“Morgan isn’t psychic, he just sees things most people don’t or sees things in a way we don’t or can’t. He told me the guy needs someone to trust. He also said you two would be good for each other”.
Without giving out spoilers, I can tell you that Morgan *never saw* this guy who apparently needs somebody to trust – he just figured out that the guy was in the car, which was about to leave. So, how does Morgan know that? Does his autism make him psychic after all? I did not like the attempt to make him extra special, I thought he was special enough, complex and interesting, he did not need an *extra cookie* so to speak. By *extra cookie* I mean that the author wants to give a character who has suffered before some extra reward. I usually find it unnecessary, and this book was no exception.
Grant was an interesting character. While I thought that his self-awareness improved greatly in his romantic life, I thought he still lacked it as to his “professional life” or as I would prefer to characterize it – “life as a gangster criminal”. Grant’s business was shipping stolen goods from one party to another and he seemed to achieve a lot of wealth through his profession. But Grant believes he had ethics, because he never shipped people or drugs and never did any money laundering. However when his “business associates” changed the ways they did business, by becoming quick to kill people whom they did not want to do business with, Grant got out and left. Hey, one would think that means Grant never killed a person before, right? But of course he did – only when it was absolutely necessary for his survival according to him. When the business is not going in the direction Grant wants it to go and FBI wants things from him, Grant decides to retire and comes to small town called Durstrand. He is not planning to stay permanently, he will just wait till the dust settles and then he will find himself a nice beach and settle down. But in this town Grant meets Morgan and all his plans eventually change.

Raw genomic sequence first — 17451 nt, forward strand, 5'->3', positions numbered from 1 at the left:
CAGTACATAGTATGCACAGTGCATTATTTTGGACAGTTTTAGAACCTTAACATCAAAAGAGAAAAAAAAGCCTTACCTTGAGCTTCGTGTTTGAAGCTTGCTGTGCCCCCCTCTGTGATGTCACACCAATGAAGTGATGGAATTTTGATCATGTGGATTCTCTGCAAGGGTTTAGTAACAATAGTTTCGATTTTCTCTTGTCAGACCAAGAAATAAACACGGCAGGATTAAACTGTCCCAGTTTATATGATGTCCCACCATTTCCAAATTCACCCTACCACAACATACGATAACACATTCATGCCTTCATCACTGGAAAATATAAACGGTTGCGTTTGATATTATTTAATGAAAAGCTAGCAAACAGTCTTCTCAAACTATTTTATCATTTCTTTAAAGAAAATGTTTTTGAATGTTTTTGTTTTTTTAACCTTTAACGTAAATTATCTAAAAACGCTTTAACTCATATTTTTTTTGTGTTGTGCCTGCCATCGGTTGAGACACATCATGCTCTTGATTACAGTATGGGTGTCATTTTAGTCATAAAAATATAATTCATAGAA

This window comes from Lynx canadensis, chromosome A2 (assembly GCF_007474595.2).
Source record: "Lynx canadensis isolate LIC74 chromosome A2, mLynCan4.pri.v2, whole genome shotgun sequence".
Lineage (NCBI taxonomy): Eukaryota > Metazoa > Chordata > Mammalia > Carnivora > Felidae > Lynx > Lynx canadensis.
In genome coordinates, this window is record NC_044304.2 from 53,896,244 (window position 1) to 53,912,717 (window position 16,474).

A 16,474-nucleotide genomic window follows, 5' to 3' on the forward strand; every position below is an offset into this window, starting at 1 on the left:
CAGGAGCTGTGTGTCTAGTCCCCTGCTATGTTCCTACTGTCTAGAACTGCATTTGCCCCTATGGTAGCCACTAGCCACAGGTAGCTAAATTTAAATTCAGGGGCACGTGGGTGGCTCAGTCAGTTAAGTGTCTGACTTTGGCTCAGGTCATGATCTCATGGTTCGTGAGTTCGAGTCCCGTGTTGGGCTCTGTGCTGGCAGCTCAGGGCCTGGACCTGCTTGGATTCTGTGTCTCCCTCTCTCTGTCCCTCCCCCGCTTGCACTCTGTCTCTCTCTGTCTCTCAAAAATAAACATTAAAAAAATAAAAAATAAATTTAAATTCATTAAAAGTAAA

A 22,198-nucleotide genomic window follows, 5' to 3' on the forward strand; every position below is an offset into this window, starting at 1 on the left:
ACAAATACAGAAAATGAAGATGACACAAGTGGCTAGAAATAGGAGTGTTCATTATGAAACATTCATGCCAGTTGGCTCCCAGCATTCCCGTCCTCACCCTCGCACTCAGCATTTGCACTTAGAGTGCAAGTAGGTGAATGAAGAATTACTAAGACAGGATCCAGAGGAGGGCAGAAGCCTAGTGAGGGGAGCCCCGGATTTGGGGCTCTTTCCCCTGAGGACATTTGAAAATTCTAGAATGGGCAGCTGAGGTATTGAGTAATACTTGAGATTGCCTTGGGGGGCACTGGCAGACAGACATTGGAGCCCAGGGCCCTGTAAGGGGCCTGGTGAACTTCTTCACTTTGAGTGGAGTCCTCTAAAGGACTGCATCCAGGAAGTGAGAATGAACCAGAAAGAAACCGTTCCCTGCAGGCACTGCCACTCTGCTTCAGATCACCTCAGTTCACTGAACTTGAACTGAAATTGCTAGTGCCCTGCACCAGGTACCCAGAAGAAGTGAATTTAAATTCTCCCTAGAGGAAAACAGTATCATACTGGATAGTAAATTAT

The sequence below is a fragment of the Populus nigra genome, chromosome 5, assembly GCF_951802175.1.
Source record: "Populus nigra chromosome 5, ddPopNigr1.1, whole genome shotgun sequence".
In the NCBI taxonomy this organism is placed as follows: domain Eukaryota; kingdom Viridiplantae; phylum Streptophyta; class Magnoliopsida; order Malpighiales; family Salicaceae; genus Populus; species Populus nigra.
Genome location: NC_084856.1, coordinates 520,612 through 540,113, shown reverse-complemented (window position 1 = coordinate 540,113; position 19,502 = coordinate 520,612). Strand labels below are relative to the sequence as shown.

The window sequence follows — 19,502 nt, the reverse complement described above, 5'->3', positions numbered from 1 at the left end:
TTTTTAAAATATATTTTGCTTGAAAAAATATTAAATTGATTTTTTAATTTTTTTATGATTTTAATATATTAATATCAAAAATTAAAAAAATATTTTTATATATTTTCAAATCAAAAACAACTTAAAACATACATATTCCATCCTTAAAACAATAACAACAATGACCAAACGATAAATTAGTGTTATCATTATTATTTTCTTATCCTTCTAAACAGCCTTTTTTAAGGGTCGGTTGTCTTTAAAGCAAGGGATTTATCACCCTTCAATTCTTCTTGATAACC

I thought that as a romance this book was as close to perfect as they come – Grant and Morgan’s relationship develops slowly and cautiously, starting with good deal of misjudgment on Grant’s behalf and understandable hostility from Morgan, but transforming slowly and passionately into an amazing love story. I really liked the use of language in this book – sometimes it felt like poetry, but not like purple prose at all.
Both men have to learn to trust in themselves and each other – that being with each other is what they want and to give their relationship a chance to grow. As I said romance worked very well for me. The book was primarily a romance but it also had a suspense storyline – obviously when one moves away from fellow gangsters and the FBI wants things from you, they are not going to leave you alone. I thought the suspense was pretty well done – it was hanging over Grant’s head during the whole book, and when it finally exploded most of it made sense to me. There is some violence in the last twenty percent of the book. I said that most of it made sense and it did, but there was one twist which confused me a little bit.
I liked that the book managed to infuse some humor in the story. There were happy cows for example ;). You have to read about them, trust me on that.
“Is this a drive –in theater?”
“I know Durstrand is fifty years behind, but this is a little rural even for them.”
“Wasn’t built for the townspeople,”
Morgan said. “It’s for the cows.”
“They like to watch movies, makes them taste better.”
Jeff started to say something, but I shook my head. “I’ll explain better, when you have more time to talk.”
I also saw some typos, which usually means you guys will see more than I did.